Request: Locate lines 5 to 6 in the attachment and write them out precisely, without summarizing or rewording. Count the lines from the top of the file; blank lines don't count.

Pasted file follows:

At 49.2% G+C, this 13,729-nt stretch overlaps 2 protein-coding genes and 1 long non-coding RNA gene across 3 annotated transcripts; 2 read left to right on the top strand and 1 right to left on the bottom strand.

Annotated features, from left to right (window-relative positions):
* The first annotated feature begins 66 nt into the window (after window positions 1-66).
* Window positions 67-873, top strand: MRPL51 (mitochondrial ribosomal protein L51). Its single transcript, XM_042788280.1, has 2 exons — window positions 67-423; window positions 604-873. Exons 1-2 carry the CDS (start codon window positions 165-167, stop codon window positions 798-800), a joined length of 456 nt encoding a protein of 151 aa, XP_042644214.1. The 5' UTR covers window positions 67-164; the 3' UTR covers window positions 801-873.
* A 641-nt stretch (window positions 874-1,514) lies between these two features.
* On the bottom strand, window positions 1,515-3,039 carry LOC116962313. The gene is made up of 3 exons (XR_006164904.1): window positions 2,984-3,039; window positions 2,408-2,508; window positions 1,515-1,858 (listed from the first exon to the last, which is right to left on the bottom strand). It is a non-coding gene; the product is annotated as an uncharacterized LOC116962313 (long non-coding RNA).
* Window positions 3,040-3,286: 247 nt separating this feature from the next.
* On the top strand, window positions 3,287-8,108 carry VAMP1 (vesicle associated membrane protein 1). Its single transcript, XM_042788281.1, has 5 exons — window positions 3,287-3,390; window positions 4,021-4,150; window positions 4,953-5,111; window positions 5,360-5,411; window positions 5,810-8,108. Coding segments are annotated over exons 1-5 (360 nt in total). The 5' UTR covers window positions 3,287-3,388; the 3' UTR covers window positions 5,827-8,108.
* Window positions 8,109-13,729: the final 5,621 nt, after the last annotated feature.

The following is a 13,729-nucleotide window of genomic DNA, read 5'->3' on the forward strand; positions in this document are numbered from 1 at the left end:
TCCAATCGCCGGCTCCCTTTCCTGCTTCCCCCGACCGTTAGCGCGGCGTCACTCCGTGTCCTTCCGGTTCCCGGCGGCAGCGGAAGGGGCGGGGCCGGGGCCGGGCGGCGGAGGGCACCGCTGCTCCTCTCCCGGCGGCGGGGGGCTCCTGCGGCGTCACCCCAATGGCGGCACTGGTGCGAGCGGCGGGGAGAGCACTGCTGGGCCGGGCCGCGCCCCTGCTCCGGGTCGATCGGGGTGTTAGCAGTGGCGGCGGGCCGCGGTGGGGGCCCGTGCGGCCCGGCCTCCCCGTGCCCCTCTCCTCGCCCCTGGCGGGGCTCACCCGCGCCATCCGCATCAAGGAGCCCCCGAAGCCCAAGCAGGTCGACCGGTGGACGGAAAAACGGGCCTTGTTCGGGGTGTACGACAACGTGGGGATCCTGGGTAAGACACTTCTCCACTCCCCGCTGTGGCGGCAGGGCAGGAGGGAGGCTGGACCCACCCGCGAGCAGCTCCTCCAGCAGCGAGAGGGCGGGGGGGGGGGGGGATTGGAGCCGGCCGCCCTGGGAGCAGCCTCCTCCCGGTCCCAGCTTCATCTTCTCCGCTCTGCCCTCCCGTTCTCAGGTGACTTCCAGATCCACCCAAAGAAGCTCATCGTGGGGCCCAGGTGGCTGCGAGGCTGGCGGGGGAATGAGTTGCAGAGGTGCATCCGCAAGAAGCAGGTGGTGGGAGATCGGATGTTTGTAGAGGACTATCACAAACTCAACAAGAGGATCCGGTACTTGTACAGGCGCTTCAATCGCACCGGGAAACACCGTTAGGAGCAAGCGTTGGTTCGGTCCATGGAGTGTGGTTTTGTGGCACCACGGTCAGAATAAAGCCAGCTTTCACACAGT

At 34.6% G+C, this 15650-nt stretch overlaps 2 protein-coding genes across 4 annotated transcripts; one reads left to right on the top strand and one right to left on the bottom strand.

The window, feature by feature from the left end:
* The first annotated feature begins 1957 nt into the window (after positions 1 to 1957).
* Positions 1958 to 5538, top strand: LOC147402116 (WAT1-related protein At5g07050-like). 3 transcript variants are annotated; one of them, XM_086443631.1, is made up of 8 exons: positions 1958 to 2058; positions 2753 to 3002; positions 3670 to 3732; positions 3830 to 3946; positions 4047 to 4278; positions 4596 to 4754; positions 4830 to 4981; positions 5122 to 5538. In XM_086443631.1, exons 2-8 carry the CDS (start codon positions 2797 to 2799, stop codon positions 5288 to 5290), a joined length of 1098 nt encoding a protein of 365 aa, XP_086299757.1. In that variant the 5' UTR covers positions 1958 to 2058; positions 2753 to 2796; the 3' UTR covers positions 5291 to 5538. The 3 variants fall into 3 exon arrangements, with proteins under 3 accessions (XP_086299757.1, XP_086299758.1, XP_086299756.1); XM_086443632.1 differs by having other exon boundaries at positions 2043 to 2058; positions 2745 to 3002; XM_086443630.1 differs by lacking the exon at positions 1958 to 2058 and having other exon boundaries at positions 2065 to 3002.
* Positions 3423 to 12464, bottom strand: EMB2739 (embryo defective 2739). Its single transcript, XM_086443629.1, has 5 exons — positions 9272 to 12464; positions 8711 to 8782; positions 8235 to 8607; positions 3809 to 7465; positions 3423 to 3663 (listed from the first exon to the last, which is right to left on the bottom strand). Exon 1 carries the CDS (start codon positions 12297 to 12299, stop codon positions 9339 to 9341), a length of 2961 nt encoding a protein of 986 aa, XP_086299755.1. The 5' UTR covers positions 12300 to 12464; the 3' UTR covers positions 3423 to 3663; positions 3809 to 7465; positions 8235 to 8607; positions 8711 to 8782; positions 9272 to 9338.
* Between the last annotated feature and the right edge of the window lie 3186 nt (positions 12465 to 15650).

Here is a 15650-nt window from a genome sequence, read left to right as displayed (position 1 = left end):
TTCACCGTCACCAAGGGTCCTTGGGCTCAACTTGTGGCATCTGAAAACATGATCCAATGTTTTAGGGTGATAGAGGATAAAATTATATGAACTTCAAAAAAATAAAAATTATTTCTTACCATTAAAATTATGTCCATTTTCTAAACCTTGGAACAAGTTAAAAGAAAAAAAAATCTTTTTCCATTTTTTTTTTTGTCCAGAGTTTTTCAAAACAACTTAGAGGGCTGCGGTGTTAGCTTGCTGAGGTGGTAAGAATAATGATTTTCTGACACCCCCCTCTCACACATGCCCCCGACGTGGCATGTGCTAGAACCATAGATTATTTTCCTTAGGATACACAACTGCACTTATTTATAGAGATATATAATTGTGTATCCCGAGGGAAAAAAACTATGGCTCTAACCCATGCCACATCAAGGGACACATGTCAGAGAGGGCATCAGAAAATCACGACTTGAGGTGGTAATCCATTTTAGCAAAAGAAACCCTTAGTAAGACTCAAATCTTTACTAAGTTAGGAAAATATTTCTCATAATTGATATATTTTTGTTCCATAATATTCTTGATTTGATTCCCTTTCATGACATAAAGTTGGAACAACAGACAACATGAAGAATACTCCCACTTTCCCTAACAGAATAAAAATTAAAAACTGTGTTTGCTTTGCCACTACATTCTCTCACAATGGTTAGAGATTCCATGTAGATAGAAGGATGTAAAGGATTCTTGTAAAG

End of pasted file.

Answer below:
* A 641-nt stretch (window positions 874-1,514) lies between these two features.
* On the bottom strand, window positions 1,515-3,039 carry LOC116962313. The gene is made up of 3 exons (XR_006164904.1): window positions 2,984-3,039; window positions 2,408-2,508; window positions 1,515-1,858 (listed from the first exon to the last, which is right to left on the bottom strand). It is a non-coding gene; the product is annotated as an uncharacterized LOC116962313 (long non-coding RNA).